The tragic loss of Amy Winehouse has robbed us of a young, if fatally troubled, life cut down in its prime. It has also cheated British music of a talent, at 27, whose best years surely still lay ahead.
As a homegrown singer, she was with without question the outstanding vocalist of her generation. Without Amy, there would have been no Adele, no Duffy and no Lady Gaga. She may have been an alumni of the Brit School, but Winehouse was also a British great.
In an era of manufactured stars and precision-tooled pop puppets, she was the real deal. For all her demons - and, sadly, sometimes because of them - she cut through pop's hyperbole. Her rawness and emotional honesty harked back to an era when the best singers were more believable. For a white girl raised in the North London suburbs, she had the sweet, sure touch of an Aretha Franklin or Etta James.
Tragic loss: Amy Winehouse was a talented and much-loved singer and performer
Her talent was obvious from the off. The first time I saw her live was at the V
Festival eight years ago. Tucked away at the bottom of the bill in one of the small tents, well away from the crowds gathering for headliners the Red Hot Chili Peppers, she oozed class. Dressed in a Fifties-style frock, playing a white Fender guitar, she showed nervous glimpses of a talent that would later wow the world.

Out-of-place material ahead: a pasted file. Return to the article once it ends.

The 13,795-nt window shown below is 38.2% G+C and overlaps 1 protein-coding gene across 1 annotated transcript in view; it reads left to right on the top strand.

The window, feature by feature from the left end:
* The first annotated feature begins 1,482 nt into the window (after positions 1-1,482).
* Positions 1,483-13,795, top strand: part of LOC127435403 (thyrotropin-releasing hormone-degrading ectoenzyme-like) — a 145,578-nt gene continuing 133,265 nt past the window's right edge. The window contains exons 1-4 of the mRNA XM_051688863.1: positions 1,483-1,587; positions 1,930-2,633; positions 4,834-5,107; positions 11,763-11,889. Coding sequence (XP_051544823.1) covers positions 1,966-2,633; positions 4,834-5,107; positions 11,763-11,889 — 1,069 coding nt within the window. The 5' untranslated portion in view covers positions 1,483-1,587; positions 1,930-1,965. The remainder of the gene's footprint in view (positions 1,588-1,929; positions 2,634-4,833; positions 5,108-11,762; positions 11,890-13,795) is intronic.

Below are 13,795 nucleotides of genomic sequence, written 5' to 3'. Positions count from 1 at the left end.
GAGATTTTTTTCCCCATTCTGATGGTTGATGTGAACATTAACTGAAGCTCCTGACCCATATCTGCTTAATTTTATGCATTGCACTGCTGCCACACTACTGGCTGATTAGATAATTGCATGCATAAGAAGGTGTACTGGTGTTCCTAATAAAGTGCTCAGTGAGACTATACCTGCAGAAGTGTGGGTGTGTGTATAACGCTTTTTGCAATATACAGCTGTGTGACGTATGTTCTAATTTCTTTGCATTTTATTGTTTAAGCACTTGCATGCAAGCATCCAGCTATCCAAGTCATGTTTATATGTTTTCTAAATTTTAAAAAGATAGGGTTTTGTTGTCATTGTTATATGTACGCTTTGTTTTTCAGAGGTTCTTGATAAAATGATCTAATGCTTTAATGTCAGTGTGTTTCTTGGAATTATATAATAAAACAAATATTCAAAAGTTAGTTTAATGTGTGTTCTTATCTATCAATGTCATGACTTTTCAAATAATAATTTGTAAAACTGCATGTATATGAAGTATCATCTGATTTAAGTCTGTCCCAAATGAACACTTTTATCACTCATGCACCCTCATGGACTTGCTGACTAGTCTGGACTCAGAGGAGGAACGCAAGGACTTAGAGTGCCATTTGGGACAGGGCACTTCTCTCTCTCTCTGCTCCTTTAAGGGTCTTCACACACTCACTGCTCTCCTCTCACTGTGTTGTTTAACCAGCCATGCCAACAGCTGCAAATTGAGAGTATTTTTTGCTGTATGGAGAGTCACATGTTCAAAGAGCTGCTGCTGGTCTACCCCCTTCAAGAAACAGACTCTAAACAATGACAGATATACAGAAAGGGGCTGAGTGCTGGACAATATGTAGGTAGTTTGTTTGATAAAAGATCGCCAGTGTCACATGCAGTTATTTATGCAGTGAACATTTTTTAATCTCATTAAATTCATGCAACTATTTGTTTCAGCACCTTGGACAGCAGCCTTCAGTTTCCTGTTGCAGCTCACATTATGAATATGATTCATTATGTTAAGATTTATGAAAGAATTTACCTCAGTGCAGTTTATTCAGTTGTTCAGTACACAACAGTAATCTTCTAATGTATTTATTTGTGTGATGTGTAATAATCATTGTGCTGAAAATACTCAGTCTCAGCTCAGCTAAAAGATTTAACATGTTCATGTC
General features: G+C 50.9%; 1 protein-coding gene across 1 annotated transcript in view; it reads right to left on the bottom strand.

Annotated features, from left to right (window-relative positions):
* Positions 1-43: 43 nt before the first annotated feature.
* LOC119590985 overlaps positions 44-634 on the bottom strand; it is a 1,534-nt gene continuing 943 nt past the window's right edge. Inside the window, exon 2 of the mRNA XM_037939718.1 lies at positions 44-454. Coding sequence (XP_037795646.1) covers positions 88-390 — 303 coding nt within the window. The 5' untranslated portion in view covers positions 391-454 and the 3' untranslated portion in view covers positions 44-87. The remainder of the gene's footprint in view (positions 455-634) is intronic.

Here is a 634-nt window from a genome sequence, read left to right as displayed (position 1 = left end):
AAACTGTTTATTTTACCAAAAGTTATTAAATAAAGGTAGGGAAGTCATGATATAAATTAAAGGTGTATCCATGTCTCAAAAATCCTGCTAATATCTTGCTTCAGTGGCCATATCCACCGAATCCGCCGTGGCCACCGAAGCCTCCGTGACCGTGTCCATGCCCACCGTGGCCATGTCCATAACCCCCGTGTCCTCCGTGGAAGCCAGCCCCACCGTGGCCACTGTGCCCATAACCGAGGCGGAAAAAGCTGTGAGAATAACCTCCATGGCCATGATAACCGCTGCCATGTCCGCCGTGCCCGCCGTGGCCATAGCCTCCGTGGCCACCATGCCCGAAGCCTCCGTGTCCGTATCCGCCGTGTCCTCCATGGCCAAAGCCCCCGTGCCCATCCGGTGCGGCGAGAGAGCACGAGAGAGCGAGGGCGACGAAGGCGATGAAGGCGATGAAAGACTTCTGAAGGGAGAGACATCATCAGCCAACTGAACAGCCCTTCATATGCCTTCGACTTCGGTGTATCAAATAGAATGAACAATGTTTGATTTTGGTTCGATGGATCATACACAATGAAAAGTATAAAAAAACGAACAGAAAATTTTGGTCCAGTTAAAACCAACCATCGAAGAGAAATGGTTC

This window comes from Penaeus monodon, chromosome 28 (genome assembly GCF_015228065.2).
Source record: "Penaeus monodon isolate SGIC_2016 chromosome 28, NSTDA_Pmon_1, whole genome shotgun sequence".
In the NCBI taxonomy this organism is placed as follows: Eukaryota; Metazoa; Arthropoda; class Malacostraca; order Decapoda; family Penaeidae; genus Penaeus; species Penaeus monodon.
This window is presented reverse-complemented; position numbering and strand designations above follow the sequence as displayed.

I was lucky enough to interview her twice. The first time came shortly before the release of debut album Frank in 2003. Having met her in a photographic studio in Soho around lunchtime, we relocated, at Amy's insistence, to her favourite local Italian cafe, where we enjoyed a lengthy chat over a large, non alcoholic lunch. She struck me then as a witty, intelligent young girl on the cusp of womanhood.
She was full of the joys of life and understandably excited about her future.
Confident in her own abilities, she was gleefully irreverent. Whereas other singers, media-trained to within an inch of their lives, were masters in the art of diplomacy, she happily sounded off with little regard of the consequences.
Unconcerned about how her words might look in print, she dismissed her peers.
Dido and Norah Jones, huge at the time, were among her targets. They were ridiculed for being bland. She was savage, too, in her criticisms of Madonna.
She was naive, yes, but immensely likeable. A glowing review ensued.